1. [S37] BP2003 volume 1, page 381. See link for full details for this source. Hereinafter cited as. [S37]
Judy Campbell in 1940
Born
31 May 1916
Grantham, Lincolnshire, England
Died6 June 2004 (aged 88)
Years active1935–2003
Spouse(s)
(m. 1943; died 1991)​
Children3, including Andrew and Jane Birkin
RelativesDavid Birkin(grandson)
Anno Birkin(grandson)
Kate Barry(granddaughter)
John Barry (composer)(son-in-law)
Charlotte Gainsbourg(granddaughter)
Lou Doillon(granddaughter)

Judy Campbell (born Judith Mary Gamble; 31 May 1916 – 6 June 2004)[1] was an English actress and playwright, widely known to be Noël Coward's muse. Her daughter is the actress and singer Jane Birkin, her son the screenwriter and director Andrew Birkin, and among her grandchildren are the actresses Charlotte Gainsbourg and Lou Doillon, the late poet Anno Birkin, the artist David Birkin and the late photographer Kate Barry.

Early life[edit]

Campbell was born in Grantham, Lincolnshire on 31 May 1916, daughter of John Arthur Gamble and his wife Mary (née Fulton), and educated at St Michael's Convent, East Grinstead, Sussex.[2] Both her parents were on the stage; her father was also the author of several plays under his professional name of J.A. Campbell.

In Grantham, her family was acquainted with the family of Margaret Roberts, later to become Margaret Thatcher, ConservativePrime Minister of the United Kingdom. (Thatcher, Margaret (1995). The Path to Power. HarperCollins. p. 14. ISBN0-06-017270-3.)

Career[edit]

No bust blackjack rules for beginners. Campbell made her stage debut in 1935 as a 'Guest' in The Last of Mrs. Cheyney at the Theatre Royal, Grantham, and entered films in 1940 in the London-based thriller Saloon Bar.[1][3]

Judy Campbell in 1942, photographed by her husband Lt Cdr David Birkin at Dartmouth

In 1941 she had a role in the stage musical Lady Behave. While touring with Coward from September 1942 to March 1943, she created the roles of Joanna in Present Laughter and Ethel in the stage production of This Happy Breed, and played Elvira in Blithe Spirit.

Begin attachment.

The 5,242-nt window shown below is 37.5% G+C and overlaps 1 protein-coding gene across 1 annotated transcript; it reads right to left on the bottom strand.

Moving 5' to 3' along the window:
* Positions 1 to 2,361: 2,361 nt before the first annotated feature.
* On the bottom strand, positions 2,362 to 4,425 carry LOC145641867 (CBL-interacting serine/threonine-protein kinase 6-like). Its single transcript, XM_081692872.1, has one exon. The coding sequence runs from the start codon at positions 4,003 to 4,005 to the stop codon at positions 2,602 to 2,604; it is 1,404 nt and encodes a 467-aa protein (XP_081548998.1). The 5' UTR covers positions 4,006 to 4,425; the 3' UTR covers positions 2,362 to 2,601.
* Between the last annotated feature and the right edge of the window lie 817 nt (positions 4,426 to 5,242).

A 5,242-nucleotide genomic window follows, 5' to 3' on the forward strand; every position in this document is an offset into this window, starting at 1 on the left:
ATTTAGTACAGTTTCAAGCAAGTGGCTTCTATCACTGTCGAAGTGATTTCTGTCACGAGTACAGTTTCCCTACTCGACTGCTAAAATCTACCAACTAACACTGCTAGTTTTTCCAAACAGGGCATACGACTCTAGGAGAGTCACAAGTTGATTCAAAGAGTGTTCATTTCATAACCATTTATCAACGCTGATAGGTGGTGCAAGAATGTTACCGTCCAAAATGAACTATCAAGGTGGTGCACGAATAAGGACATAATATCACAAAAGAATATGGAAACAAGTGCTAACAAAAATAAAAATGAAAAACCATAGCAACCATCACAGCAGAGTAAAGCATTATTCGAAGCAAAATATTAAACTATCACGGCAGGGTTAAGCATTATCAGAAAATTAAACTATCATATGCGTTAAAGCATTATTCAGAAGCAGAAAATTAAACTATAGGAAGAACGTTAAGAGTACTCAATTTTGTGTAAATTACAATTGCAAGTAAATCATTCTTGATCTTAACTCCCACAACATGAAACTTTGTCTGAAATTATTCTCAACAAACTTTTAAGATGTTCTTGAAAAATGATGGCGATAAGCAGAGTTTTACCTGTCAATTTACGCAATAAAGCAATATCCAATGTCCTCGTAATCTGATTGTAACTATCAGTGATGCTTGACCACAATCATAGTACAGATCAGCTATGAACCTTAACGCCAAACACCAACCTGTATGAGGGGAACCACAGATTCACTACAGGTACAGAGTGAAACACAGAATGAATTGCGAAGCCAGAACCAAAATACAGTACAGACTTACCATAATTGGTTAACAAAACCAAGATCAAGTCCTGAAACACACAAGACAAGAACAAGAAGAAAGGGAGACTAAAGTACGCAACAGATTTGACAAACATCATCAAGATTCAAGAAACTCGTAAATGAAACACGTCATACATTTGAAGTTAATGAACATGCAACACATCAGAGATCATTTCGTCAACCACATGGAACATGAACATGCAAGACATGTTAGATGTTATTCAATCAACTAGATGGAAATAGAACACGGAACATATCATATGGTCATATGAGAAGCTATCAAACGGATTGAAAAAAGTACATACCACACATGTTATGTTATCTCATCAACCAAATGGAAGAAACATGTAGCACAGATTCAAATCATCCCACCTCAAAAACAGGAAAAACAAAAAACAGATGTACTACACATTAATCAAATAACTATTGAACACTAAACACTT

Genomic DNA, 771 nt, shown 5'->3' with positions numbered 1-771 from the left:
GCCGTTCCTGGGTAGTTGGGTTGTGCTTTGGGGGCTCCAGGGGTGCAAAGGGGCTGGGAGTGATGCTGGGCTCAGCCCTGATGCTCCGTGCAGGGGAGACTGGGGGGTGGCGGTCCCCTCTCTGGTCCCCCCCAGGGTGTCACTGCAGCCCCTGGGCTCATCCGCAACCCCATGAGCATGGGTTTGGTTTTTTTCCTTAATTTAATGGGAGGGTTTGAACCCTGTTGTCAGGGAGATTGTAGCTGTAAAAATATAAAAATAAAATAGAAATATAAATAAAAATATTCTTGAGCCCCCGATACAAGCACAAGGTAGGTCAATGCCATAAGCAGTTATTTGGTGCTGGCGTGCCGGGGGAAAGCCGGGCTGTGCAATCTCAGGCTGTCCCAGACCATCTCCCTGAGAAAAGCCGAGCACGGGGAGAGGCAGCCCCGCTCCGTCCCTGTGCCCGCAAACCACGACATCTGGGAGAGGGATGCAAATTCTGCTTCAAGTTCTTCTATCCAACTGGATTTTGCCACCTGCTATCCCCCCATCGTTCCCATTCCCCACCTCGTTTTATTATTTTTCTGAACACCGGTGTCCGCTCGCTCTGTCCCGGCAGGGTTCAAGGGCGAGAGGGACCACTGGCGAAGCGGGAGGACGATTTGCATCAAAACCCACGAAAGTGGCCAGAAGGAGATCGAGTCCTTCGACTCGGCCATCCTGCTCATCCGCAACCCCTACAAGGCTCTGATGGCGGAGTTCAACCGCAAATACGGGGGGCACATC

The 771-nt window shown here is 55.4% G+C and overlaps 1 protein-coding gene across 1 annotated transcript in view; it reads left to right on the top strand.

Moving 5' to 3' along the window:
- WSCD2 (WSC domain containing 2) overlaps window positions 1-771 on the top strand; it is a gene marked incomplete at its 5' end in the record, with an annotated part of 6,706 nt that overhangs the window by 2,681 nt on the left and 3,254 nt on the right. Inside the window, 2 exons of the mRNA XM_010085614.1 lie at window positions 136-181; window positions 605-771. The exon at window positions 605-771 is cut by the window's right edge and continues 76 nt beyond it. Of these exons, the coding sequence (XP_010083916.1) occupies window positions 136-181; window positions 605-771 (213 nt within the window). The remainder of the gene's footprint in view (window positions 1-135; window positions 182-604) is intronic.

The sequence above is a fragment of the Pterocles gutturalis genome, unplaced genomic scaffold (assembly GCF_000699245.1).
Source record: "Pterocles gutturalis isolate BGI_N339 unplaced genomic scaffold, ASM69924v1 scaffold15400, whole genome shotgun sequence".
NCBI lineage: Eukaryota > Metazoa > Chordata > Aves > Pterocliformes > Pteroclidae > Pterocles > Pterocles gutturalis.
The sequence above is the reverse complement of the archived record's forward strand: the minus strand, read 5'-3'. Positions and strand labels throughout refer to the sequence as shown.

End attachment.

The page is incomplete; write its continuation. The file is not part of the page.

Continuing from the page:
She also appeared with him in twice-weekly troop concerts. In 1943 at the Theatre Royal, Haymarket, she performed in Present Laughter and This Happy Breed on alternate nights under the umbrella title of Play Parade, before playing Elvira in the West End presentation of Blithe Spirit at the Duchess Theatre in 1943. During one performance on tour, she was surprised to feel Coward stroking her shoulder in an affectionate way that was not called-for in the script, and she began to wonder 'Have I succeeded where so many women have failed?' In fact, he was just trying to keep his hands warm in an unheated theatre during fuel rationing.[1]

In 1981 she appeared in Andrew Birkin's BAFTA-winning and Academy Award-nominated short film, Sredni Vashtar, playing the fearsome Aunt Augusta.[4][5] It was her last major film role, although she appeared regularly on British television throughout the remainder of her career.[3] In 2002 she lent her patrician presence to a television remake of The Forsyte Saga.[6]

In December 2002, at the end of a 67-year career as a boulevard actress and chanteuse, she gave her farewell London performances at the King's Head Theatre with Where Are the Songs We Sung?, a nostalgic garland of songs, memories and scenes from plays, accompanied by Stefan Bednarczyk at the piano, a programme they finally reprised at the Jermyn Street Theatre.